The United Nations (UN) on Thursday issued a new call for $4.7 billion aid in funding to “protect millions of lives and stem the spread of coronavirus in fragile countries.”
The money is on top of the $2 billion the UN already called for when it launched its global humanitarian response plan on March 25. It has received about half of that money so far.
“The most devastating and destabilizing effects” of the novel coronavirus pandemic “will be felt in the world’s poorest countries,” UN Under-Secretary-General for Humanitarian Affairs Mark Lowcock said in the statement.
“Unless we take action now, we should be prepared for a significant rise in conflict, hunger, and poverty. The specter of multiple famines looms,” he warned.
The full $6.7 billion is expected to cover the costs of the humanitarian response plan until December.
The new call for donations came as nine more countries were added to the list: Benin, Djibouti, Liberia, Mozambique, Pakistan, Philippines, Sierra Leone, Togo, and Zimbabwe.
The funds are to be used to buy medical equipment to test and treat the sick, provide hand-washing stations, launch information campaigns and establish humanitarian airlifts to Africa, Asia, and Latin America, according to the UN.
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It also aims to develop new programs to better combat food insecurity that is growing as a result of the economic crisis caused by the COVID-19 pandemic.
“Extraordinary measures are needed,” Lowcock stressed.
“I urge donors to act in both solidarity and in self-interest and make their response proportionate to the scale of the problem we face,” he added, warning of a long-term boomerang effect if poor countries are neglected by rich countries.
COVID-19 infections are expected to peak in the world’s poorest countries in the next three to six months, according to UN estimates.
Countries prioritized by the UN
The UN has prioritized some 20 countries, including several in conflicts such as Afghanistan and Syria.
The United Nations is calling for solidarity and increased funding, as some of the world’s most vulnerable countries scale up their efforts to combat the coronavirus pandemic.
“Now, the virus is arriving in countries already in the midst of humanitarian crises caused by conflicts, natural disasters, and climate change,” said United Nations Secretary-General António Guterres as he, together with three senior officials, launched a $2 billion global humanitarian response plan to fund the fight against COVID-19 in the world’s poorest countries.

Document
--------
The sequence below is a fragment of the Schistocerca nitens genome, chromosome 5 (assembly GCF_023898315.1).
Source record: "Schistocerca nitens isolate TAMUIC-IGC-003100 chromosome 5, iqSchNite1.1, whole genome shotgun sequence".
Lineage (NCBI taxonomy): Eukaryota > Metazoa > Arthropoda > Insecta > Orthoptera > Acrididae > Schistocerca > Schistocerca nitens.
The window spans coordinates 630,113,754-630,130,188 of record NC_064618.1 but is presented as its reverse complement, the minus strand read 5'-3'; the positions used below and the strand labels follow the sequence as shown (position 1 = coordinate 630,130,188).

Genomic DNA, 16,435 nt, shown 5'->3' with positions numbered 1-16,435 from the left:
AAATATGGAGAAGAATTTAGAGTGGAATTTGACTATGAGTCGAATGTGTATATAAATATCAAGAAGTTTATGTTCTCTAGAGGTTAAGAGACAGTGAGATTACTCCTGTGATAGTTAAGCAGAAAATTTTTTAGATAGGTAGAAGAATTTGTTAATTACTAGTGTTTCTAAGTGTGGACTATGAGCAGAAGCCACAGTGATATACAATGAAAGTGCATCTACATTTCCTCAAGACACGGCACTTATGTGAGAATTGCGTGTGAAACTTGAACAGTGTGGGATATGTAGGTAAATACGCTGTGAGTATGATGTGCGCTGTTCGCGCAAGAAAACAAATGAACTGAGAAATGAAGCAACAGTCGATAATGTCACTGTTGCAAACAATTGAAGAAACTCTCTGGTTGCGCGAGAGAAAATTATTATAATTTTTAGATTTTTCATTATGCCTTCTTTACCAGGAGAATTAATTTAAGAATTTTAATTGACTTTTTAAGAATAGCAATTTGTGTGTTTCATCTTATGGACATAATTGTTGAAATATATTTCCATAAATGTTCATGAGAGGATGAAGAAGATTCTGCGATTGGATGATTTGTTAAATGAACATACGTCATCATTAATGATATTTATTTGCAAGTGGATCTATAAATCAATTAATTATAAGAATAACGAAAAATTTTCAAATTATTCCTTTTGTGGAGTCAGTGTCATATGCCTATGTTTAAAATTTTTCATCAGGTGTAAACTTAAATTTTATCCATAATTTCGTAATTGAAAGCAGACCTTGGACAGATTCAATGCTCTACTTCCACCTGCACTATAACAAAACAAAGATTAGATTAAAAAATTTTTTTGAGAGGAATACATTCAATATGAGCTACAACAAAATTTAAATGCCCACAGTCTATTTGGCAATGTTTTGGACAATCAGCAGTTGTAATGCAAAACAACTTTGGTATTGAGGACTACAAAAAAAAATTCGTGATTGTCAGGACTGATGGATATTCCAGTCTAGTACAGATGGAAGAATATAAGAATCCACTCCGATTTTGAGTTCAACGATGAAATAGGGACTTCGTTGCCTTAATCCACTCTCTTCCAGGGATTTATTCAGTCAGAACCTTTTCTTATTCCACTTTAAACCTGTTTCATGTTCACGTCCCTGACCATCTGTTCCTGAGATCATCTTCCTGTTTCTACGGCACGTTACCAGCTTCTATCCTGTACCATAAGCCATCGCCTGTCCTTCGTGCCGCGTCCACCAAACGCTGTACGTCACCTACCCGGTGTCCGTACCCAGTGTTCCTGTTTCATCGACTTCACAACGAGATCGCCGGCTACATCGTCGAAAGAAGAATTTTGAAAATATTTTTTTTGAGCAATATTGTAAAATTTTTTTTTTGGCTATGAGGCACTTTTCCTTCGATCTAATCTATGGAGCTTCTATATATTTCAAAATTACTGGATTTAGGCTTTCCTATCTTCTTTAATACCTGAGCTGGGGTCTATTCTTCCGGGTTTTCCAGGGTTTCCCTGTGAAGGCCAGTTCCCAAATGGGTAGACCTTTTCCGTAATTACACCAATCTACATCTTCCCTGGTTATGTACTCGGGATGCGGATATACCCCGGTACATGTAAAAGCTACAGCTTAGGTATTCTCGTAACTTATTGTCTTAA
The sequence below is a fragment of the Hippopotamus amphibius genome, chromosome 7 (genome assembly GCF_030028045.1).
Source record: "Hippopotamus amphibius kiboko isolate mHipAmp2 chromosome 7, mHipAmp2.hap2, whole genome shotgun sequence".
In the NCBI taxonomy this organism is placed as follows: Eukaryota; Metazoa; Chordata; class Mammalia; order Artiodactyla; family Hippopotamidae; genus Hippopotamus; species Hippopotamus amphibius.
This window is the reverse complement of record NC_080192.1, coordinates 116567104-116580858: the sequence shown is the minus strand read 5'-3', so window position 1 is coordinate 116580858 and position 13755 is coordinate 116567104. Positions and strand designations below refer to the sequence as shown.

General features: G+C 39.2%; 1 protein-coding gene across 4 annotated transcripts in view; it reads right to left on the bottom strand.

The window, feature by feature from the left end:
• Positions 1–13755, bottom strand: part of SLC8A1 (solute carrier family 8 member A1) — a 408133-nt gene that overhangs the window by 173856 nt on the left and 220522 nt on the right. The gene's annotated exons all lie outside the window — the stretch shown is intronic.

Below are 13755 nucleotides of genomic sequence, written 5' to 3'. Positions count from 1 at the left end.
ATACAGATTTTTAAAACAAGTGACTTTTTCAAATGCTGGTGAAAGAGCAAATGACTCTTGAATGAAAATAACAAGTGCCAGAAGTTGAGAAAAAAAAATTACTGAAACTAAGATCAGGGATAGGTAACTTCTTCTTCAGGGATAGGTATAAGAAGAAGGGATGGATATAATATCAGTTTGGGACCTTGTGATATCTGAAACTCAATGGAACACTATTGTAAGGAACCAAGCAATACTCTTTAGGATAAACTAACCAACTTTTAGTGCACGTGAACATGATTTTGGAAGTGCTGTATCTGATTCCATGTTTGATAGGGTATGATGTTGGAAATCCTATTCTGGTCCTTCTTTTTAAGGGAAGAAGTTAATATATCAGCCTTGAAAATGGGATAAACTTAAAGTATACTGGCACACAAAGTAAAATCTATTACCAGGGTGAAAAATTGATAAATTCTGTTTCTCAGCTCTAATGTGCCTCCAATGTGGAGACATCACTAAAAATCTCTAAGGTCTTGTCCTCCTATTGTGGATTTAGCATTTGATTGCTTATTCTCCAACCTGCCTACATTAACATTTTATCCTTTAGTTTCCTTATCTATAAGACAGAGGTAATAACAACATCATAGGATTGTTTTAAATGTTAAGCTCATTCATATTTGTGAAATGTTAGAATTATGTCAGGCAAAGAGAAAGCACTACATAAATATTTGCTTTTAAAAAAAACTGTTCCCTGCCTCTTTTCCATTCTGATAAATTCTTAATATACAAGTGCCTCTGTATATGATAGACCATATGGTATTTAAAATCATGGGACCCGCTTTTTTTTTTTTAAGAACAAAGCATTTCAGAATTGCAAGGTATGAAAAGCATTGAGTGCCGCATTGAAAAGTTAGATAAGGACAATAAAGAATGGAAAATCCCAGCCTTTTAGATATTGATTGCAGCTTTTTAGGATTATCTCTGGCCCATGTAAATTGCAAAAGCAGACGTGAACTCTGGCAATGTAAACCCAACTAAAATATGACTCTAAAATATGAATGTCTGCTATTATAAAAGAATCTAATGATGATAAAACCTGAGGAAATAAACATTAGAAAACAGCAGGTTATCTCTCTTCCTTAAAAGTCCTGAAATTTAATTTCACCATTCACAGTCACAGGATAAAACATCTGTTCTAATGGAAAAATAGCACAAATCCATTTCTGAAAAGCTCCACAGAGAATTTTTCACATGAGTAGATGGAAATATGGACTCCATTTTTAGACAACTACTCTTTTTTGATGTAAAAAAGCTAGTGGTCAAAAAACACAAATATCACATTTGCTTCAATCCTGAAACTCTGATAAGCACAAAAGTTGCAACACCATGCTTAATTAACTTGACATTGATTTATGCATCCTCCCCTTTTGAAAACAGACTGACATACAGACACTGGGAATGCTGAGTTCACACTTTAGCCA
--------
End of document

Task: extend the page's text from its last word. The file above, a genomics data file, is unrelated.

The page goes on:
WHO’s prequalification programme – which assesses the quality of priority medicines supplied by UN agencies and other organizations in low-income countries – has prioritized generic medicines with around 70% of the medicines it prequalifies are generic https://t.co/8QwajRWc1J pic.twitter.com/NiqaMjHcFk
— World Health Organization (WHO) (@WHO) October 22, 2019
“These are places where people who have been forced to flee their homes because of bombs, violence, or floods are living under plastic sheets in fields or crammed into refugee camps or informal settlements. They do not have homes in which to socially distance or self-isolate”, he said.
On 26 March, the Secretary-General plans to attend a video conference of leaders from the Group of 20 major economies, in which he will ask them to adopt a “war-time” plan and step forward with strong response packages, which will address the outbreak domestically and help the poorer countries tackle the crisis.
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“A recession is in prospect,” the UN chief said in a letter to the leaders of G-20, which accounts for 85 percent of the world’s gross domestic product, adding that “the question is: how long it will last and how much damage will it do to the productive capacities of our economies and the livelihoods of our citizens.”
The Secretary-General appealed to the G-20 to take bold action in three areas. First, he said that coordination and cooperation to suppress the virus is the first priority, calling on G-20 leaders to establish an articulated response mechanism guided by the World Health Organization, to achieve suppression together.
“We must create the conditions and mobilize the resources necessary to ensure that developing countries have equal opportunities to respond to this crisis in their communities and economies,” he said, stressing that “anything short of this commitment would lead to a pandemic of apocalyptic proportions affecting us all.”
The Secretary-General urged G-20 leaders to commit to ban tariffs, quotas or non-tariff measures, and remove restrictions on cross border trade that affect the deployment of medical equipment, medicines and other essential goods to fight the epidemic, also encouraging the waiving of sanctions imposed on countries to ensure access to food, essential health supplies, and COVID-19 medical support. “This is the time for solidarity not exclusion,” he stressed.
Second, he said, it is critical to minimize the social and economic impact of COVID-19 for everyone and stimulate a faster recovery everywhere, noting that by the end of this year, the cost of this pandemic is likely to be measured in the trillions of dollars.
“The response of G-20 leaders must be decisive and commensurate,” he said, calling for the urgent launch of a large-scale, coordinated stimulus package in the trillions of dollars to target the direct provision of resources to businesses, workers and households in those countries unable to do so alone.
This would include scaling up cash transfer measures, social protection, tax abatement, fiscal stimulus, low-interest rates, access to credit, insurance, and wage support schemes.
AFP with additional input from GVS News Desk